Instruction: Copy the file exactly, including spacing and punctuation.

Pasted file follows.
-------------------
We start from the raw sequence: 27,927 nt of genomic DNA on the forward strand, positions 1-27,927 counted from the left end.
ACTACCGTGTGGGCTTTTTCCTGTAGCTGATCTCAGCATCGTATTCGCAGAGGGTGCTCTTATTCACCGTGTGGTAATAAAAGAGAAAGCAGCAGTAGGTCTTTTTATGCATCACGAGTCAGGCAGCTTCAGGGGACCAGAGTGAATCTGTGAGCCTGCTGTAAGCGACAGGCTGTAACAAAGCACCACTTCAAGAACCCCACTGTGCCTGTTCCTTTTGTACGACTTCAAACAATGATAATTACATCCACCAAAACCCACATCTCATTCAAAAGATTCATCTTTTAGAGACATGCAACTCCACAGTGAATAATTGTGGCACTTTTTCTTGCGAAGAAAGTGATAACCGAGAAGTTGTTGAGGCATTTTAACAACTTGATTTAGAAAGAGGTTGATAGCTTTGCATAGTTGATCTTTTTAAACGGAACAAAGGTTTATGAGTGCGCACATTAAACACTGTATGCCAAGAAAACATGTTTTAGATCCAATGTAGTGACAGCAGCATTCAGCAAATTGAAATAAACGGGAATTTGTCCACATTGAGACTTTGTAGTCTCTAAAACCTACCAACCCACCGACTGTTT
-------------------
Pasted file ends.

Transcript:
We start from the raw sequence: 27,927 nt of genomic DNA on the forward strand, positions 1-27,927 counted from the left end.
ACTACCGTGTGGGCTTTTTCCTGTAGCTGATCTCAGCATCGTATTCGCAGAGGGTGCTCTTATTCACCGTGTGGTAATAAAAGAGAAAGCAGCAGTAGGTCTTTTTATGCATCACGAGTCAGGCAGCTTCAGGGGACCAGAGTGAATCTGTGAGCCTGCTGTAAGCGACAGGCTGTAACAAAGCACCACTTCAAGAACCCCACTGTGCCTGTTCCTTTTGTACGACTTCAAACAATGATAATTACATCCACCAAAACCCACATCTCATTCAAAAGATTCATCTTTTAGAGACATGCAACTCCACAGTGAATAATTGTGGCACTTTTTCTTGCGAAGAAAGTGATAACCGAGAAGTTGTTGAGGCATTTTAACAACTTGATTTAGAAAGAGGTTGATAGCTTTGCATAGTTGATCTTTTTAAACGGAACAAAGGTTTATGAGTGCGCACATTAAACACTGTATGCCAAGAAAACATGTTTTAGATCCAATGTAGTGACAGCAGCATTCAGCAAATTGAAATAAACGGGAATTTGTCCACATTGAGACTTTGTAGTCTCTAAAACCTACCAACCCACCGACTGTTT